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tcastric 04-08-2015 06:06 AM

Riser - life expectancy in the North East. FWC Merc 350 Mag 5.7l
I was curious if there is any change to the serviceable life expectancy of risers on a FWC engine in the North East opposed to other areas in the country. 5-7 years of service seems to be the norm with inspections and gasket replacements every 2-3 season.

  • Water temperature is colder, about 60-65 deg average surface temp.
  • Boat lives in salt water for 4-5 months a year.
  • After pulling it is flushed with fresh water and eventually winterized with marine antifreeze and left untouched for 6+ months.
  • Dry joint exhaust/ risers (not sure if it makes a difference)

I purchased this boat last year and know the previous owner and the history. Engines were new in 2009 and the boat did not make it to the water in 2011. So the risers have really only been used for 4 seasons. Engines have less than 200 hours. Merc 350 MAG MPI's 5.7l. I have had a boat on the same dock since 2004 and am 100% confident in the accuracy of the statements above.

The engines run great and oil did not appear to have any salt water intrusion end of last season.

During inspection I was thinking of coating the inside of the manifold in Corrosion X, Can't hurt right? Anyone else hear of or do anything like this to possibly hold off a little more corrosion???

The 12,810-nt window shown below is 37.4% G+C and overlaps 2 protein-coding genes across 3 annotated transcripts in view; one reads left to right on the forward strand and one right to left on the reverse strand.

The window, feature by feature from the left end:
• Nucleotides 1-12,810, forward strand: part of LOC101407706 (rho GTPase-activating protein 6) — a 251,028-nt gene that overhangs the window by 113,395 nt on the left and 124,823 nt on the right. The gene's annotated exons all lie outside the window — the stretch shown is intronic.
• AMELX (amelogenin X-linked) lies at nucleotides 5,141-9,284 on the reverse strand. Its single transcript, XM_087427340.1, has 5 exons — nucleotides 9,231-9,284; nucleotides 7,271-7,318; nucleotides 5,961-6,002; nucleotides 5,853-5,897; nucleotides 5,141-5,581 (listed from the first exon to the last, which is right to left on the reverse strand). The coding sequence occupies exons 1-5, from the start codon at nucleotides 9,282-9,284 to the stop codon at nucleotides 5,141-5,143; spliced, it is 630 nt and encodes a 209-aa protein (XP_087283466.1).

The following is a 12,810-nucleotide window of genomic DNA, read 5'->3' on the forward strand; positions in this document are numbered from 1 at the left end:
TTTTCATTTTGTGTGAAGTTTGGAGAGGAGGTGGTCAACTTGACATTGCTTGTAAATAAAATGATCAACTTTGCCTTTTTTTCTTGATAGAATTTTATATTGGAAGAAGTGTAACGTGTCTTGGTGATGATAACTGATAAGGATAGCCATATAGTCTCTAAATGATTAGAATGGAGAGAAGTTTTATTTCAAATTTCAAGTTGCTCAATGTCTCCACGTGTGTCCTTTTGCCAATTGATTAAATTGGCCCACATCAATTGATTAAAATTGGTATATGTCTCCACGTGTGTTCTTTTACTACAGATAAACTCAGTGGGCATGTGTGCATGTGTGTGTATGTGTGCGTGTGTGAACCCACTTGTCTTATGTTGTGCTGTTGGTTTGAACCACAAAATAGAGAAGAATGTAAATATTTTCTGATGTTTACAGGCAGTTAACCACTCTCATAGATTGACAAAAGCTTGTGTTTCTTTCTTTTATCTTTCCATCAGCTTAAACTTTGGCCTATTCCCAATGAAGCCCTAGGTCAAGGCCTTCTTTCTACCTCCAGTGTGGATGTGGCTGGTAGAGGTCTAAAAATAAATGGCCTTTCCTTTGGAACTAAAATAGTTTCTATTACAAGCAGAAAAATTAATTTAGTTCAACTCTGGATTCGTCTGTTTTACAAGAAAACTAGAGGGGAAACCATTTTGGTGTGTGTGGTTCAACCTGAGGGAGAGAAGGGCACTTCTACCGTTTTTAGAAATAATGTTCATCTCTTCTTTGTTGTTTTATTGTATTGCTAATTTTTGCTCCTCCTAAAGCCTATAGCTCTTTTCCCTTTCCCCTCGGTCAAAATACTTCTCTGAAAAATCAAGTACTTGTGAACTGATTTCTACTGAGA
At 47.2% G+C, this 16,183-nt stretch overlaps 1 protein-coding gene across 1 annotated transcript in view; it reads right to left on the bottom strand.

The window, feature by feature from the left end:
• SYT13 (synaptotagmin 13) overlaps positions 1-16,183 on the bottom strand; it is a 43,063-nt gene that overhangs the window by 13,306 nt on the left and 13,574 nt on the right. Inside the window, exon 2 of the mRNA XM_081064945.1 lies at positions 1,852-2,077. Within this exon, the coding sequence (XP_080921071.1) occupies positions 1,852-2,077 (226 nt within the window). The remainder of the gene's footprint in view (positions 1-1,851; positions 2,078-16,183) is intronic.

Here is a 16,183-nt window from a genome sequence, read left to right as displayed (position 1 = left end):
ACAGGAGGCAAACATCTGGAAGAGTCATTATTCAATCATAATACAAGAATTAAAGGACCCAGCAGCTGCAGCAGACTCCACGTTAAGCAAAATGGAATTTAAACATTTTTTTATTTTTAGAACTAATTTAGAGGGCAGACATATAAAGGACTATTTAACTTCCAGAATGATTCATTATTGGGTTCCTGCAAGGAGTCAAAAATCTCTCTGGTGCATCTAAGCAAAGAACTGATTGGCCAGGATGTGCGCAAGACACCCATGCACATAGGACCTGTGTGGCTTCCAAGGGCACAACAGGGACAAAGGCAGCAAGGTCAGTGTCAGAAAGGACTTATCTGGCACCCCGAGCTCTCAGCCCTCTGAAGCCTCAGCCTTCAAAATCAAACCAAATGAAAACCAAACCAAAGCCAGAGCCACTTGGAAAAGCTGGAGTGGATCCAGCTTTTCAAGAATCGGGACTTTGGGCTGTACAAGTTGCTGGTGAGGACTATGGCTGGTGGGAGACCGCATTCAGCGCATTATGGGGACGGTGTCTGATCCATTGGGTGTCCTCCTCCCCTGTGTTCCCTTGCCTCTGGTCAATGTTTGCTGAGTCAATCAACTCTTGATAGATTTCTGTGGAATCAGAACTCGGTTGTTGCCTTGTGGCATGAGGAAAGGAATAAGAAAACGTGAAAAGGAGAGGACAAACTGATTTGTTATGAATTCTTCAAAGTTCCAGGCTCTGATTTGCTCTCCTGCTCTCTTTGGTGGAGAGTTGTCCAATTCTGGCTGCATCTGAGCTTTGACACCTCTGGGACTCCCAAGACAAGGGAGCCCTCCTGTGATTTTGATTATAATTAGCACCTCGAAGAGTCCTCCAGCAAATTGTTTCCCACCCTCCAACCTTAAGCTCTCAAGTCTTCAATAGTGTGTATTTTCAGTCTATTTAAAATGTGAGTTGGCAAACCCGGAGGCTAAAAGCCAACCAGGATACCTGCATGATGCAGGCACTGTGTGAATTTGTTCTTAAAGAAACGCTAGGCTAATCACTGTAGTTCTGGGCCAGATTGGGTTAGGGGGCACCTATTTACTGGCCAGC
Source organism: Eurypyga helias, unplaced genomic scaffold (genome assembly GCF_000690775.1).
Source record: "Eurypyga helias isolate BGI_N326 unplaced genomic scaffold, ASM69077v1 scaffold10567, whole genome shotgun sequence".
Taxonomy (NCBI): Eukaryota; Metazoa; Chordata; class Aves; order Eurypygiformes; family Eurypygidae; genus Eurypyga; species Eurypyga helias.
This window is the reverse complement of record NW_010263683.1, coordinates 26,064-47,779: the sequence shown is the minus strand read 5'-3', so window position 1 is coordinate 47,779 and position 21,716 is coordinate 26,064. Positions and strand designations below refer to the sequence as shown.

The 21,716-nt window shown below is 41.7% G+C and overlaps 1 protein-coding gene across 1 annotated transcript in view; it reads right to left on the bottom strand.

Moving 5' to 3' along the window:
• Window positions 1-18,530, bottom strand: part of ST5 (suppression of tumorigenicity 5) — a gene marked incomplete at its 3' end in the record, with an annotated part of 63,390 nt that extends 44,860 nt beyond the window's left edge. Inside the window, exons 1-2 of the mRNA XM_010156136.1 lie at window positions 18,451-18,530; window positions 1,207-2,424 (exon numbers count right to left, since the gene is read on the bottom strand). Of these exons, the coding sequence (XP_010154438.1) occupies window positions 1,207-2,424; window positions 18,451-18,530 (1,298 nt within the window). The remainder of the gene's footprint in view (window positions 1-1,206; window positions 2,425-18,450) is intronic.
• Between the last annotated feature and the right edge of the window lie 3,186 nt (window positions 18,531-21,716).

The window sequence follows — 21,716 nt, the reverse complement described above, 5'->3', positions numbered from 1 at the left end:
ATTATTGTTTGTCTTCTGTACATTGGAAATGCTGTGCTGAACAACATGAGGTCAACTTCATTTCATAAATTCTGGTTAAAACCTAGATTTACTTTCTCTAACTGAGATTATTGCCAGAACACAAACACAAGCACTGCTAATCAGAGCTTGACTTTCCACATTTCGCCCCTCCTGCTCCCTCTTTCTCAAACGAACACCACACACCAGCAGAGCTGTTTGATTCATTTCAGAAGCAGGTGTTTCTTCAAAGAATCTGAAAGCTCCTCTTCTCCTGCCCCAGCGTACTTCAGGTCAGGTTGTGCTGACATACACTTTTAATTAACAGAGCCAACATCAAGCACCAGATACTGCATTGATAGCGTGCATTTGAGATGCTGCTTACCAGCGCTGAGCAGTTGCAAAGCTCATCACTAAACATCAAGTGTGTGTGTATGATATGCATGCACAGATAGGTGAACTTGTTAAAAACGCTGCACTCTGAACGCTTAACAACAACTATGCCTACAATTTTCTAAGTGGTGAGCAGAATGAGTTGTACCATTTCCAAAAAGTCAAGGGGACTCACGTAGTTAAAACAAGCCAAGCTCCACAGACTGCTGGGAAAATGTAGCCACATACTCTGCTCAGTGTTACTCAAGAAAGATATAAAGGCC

Thank you for any advice. I really appreciate it.

jerseysportfisher 04-08-2015 07:02 AM

fwc merc style 6-8 yrs. crusader style 8-10 for manifolds. risers 3-5 along with elbows. you can spray the outside but wont help with longevity. routinley flushing with fresh helps extend life.

LouC 04-08-2015 07:28 AM

2 Attachment(s)
With the Merc dry joint system you have one advantage in that the exhaust gas passage is separated from the cooling passages much more so than on the standard wet joint designs. This means that you're less likely to have erosion of the cast iron sealing surfaces and leaks, but that's more common with raw water cooling anyway. However, dry joint or not, if a riser rusts through, you can still get salt water in a cylinder. The problem is that we as backyard mechanics can never really know how much cast iron is actually left and how close you are to rusting through. So its best to think of risers in salt water as a maintenance item like anodes on an outdrive. 5 years is a good guide, if you replace them then, chances are you will never had a salt water in the engine problem. Here is what an OMC one piece manifold outlet looked like after 5.5 seasons here in the Long Island Sound region looked like. Similar use to yours, moored in salt water, not flushed till the end of the season, filled with the best -100 marine antifreeze each winter. These could be rodded out and used again, but you really don't know how much iron is left....
The last pic was what it looks like after cleaning it out. Not sure if I'd use it again or not.

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